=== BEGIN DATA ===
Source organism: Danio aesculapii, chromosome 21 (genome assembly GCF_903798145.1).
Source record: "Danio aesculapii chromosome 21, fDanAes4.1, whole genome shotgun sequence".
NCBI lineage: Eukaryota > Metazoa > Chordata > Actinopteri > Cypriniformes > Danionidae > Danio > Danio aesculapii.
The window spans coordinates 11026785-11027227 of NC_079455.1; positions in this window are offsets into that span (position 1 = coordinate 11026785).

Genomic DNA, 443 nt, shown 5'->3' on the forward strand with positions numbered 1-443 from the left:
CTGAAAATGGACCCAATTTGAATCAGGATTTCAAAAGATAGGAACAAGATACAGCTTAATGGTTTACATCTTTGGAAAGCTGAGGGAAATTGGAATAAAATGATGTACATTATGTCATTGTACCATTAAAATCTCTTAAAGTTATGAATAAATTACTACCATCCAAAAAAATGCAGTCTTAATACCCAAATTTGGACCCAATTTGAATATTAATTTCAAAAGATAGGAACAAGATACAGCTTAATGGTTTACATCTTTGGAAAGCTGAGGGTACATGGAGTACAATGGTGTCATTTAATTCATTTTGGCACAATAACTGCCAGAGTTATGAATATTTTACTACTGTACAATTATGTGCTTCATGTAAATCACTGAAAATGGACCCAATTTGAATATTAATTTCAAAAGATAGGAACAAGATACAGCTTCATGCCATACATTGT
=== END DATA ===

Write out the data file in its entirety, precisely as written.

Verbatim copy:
Source organism: Danio aesculapii, chromosome 21 (genome assembly GCF_903798145.1).
Source record: "Danio aesculapii chromosome 21, fDanAes4.1, whole genome shotgun sequence".
NCBI lineage: Eukaryota > Metazoa > Chordata > Actinopteri > Cypriniformes > Danionidae > Danio > Danio aesculapii.
The window spans coordinates 11026785-11027227 of NC_079455.1; positions in this window are offsets into that span (position 1 = coordinate 11026785).

Genomic DNA, 443 nt, shown 5'->3' on the forward strand with positions numbered 1-443 from the left:
CTGAAAATGGACCCAATTTGAATCAGGATTTCAAAAGATAGGAACAAGATACAGCTTAATGGTTTACATCTTTGGAAAGCTGAGGGAAATTGGAATAAAATGATGTACATTATGTCATTGTACCATTAAAATCTCTTAAAGTTATGAATAAATTACTACCATCCAAAAAAATGCAGTCTTAATACCCAAATTTGGACCCAATTTGAATATTAATTTCAAAAGATAGGAACAAGATACAGCTTAATGGTTTACATCTTTGGAAAGCTGAGGGTACATGGAGTACAATGGTGTCATTTAATTCATTTTGGCACAATAACTGCCAGAGTTATGAATATTTTACTACTGTACAATTATGTGCTTCATGTAAATCACTGAAAATGGACCCAATTTGAATATTAATTTCAAAAGATAGGAACAAGATACAGCTTCATGCCATACATTGT